Class 11 Biology

Biological Classification

Kingdom Fungi

The fungi are filamentous, but yeast is unicellular.

The body consists of long, slender thread-like structures, called hyphae. The network of hyphae is called mycelium. Some hyphae are continuous tubes which are filled with multinucleated cytoplasm. Such hyphae are called coenocytic hyphae. The other type of hyphae has septae or cross-walls. The cell wall of fungi is composed of chitin and polysachharides.

Habit and Habitat

Most of the fungi are heterotrophic and are saprophytes. Some are parasites. Some of the fungi also live as symbionts. Some of the symbiont fungi live as lichens; in association with algae. Some of the symbiont fungi live as mycorrhiza; in association with roots of higher plants.

Reproduction in Fungi:

Reproduction by vegetative means takes place by fragmentation, fission and budding. Some fungi reproduce asexually by forming spores which are called conidia or sporangiospores or zoospores. Sexual reproduction is by oospores, ascospores and basidiospores. The spores are produced in distinct structures called fruiting bodies.

The sexual cycle involves three steps which are as follows:

During sexual reproduction, two haploid hyphae of compatible mating types come together and fuse. In some fungi, the fusion of two haploid cells immediately results in a diploid cell (2n). In other fungi (ascomycetes and basidiomycetes), an intervening dikaryotic stage occurs. In this stage, two nuclei are present in each cell. This condition is called dikayron. The parental nuclei fuse at a later stage and the cells become diploid. Reduction division in the fruiting bodies leads to the formation of haploid spores.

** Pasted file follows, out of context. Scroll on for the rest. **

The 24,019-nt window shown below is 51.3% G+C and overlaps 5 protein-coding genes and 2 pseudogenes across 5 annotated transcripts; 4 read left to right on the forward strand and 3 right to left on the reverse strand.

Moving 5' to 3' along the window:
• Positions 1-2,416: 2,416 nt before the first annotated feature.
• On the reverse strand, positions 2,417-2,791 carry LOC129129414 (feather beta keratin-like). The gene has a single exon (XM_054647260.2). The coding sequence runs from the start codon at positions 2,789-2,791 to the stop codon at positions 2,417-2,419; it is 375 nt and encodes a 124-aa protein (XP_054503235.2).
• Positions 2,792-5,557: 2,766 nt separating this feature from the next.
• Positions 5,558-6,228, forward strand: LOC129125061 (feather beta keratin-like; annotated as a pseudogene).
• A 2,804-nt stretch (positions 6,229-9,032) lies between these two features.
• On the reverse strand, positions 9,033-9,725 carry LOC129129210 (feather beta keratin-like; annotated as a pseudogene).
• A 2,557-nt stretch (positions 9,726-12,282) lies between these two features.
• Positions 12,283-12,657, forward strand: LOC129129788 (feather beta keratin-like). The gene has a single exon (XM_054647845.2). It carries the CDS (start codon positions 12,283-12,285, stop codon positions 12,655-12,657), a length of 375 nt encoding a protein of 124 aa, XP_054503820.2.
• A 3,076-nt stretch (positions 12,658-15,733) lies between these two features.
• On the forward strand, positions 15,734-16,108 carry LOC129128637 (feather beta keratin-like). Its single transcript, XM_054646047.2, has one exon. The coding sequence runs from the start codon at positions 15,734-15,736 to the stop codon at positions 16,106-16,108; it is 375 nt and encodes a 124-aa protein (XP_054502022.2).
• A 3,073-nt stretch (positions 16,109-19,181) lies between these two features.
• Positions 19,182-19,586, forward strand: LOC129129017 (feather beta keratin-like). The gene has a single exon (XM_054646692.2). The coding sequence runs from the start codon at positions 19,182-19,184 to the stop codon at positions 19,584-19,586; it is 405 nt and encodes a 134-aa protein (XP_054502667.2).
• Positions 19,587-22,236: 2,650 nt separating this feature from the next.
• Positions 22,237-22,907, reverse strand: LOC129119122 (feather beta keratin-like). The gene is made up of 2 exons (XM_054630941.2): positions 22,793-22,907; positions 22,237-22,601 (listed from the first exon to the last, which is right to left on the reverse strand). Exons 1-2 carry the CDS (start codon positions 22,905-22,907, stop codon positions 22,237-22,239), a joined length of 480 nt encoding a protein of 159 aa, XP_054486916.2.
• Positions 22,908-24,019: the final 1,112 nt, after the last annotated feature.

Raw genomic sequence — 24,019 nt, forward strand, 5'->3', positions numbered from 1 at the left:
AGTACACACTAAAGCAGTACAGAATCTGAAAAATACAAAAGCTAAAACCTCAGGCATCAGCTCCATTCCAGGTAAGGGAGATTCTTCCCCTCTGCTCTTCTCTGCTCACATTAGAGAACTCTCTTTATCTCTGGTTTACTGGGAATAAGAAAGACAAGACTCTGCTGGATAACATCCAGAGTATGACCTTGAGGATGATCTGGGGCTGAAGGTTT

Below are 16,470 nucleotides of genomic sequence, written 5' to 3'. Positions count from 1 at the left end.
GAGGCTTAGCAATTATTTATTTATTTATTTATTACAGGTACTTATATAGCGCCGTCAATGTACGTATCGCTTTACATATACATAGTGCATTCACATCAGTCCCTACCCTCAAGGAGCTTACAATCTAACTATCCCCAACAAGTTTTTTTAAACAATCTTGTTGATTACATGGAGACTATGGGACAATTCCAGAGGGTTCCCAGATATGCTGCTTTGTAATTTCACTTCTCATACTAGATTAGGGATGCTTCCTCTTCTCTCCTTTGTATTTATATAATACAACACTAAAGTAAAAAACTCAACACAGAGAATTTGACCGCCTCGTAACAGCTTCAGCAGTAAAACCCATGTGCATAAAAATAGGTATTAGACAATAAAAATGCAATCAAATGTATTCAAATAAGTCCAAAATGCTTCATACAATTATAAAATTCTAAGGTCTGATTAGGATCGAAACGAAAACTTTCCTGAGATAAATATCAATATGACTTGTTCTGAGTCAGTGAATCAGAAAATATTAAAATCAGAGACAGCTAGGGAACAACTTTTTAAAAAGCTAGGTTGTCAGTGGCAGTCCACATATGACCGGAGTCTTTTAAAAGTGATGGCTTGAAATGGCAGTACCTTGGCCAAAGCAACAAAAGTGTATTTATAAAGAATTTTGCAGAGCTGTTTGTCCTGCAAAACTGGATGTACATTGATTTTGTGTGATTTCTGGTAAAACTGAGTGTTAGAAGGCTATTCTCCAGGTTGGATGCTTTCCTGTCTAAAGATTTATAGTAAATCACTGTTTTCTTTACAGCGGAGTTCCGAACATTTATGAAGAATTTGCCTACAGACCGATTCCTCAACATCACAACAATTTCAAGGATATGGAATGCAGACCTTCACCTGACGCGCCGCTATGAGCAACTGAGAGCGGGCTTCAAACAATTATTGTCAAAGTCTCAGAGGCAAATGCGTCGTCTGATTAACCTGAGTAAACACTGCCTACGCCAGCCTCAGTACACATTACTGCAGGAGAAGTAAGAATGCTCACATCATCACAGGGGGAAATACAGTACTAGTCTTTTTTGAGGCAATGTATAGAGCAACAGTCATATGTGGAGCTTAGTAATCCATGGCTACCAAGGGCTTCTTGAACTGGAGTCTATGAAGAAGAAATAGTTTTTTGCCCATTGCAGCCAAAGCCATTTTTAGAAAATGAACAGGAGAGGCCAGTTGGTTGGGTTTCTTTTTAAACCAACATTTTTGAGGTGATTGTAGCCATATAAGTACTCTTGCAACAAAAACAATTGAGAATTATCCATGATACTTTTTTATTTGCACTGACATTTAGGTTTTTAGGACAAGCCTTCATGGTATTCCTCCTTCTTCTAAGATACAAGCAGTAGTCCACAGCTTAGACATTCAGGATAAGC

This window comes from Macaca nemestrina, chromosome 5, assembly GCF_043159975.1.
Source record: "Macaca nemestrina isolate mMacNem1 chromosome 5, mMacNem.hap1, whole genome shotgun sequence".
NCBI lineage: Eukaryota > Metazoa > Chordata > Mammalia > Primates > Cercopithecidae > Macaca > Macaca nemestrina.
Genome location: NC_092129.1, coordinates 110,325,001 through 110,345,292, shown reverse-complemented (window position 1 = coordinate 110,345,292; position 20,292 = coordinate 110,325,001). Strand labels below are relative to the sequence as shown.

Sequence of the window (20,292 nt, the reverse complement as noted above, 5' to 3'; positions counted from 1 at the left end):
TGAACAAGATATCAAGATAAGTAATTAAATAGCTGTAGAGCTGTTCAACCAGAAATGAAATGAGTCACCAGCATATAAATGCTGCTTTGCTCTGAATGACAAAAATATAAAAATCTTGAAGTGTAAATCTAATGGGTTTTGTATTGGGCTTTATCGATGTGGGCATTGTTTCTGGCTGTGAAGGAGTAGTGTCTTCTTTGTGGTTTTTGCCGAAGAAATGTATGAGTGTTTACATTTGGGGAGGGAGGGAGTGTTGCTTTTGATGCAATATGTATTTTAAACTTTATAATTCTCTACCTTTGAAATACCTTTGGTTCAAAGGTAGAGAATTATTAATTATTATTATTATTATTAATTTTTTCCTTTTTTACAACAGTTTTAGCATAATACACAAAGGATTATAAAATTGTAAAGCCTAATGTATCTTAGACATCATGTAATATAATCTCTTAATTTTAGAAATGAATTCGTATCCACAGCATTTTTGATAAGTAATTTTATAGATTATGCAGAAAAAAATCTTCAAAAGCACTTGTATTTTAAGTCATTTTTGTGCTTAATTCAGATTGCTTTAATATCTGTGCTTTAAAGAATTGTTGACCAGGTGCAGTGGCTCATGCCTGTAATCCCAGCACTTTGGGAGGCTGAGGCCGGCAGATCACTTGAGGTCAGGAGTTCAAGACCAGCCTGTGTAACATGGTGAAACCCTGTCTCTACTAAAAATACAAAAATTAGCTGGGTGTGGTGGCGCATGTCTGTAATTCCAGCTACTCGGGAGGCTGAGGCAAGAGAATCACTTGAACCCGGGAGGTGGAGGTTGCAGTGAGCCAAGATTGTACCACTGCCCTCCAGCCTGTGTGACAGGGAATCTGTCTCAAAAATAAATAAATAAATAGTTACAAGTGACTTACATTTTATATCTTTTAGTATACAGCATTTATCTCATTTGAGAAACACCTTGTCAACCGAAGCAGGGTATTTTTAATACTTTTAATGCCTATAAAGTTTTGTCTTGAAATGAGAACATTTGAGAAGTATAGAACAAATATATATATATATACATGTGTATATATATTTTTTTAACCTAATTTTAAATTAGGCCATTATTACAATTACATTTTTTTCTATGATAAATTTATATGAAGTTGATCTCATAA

On the basis of morphology of mycelium, mode of spore formation and fruiting bodies; Kingdom Fungi is divided into following classes:


The members of phycomycetes are found in aquatic habitats and on decaying wood in moist and damp places. They can also be found as obligate parasites on plants.

Mycelium: Aseptate and coenocytic.


Examples: Mucor, Rhizopus and Albugo (the parasitic fungi on mustard).


They are commonly known as sac-fungi. They are unicellular or multicellular. They are saprophytic, decomposers, parasitic or coprophilous. Those growing on dung are called coprophilous.

Mycelium: Branched and septate.


Asexual spores are exogenously produced on the special mycelium called conidiophores. Sexual spores are called ascospores. They are produced endogenously in sac like asci. These asci are arranged in various kinds of fruiting bodies called ascocarps.

Examples: Aspergillus, Claviceps, Neurospora, yeast, penicillium, morels, baffles, etc.


They grow in soil, on logs and tree stumps. Some of them also grow in living plant bodies as parasites. Mushrooms, bracket fungi or puffballs are the commonly known forms.

Mycelium: Branched and septate.


Asexual spores are usually absent. Vegetative reproduction by fragmentation is common. Sex organs are absent. But plasmogamy is brought about by fusion of two vegetative cells of different strains. The resultant structure is dikaryotic which finally forms the basidium. Karyogamy and meiosis are responsible for formation of four basidiospores in a basidium. The basiodiospores are exogenously produced. Basidia are arranged in fruiting bodies called basidiocarps.

Examples: Agaricus (mushroom), Ustilago (smut) and Puccinia (rust).


They are usually known as imperfect fungi because only the asexual or vegetative phase of them is known. A large number of deuteromycetes are decomposers, while some members are parasites.

Mycelium: Branched and septate.

Examples: Alternaria, Colletotrichum and Trichoderma.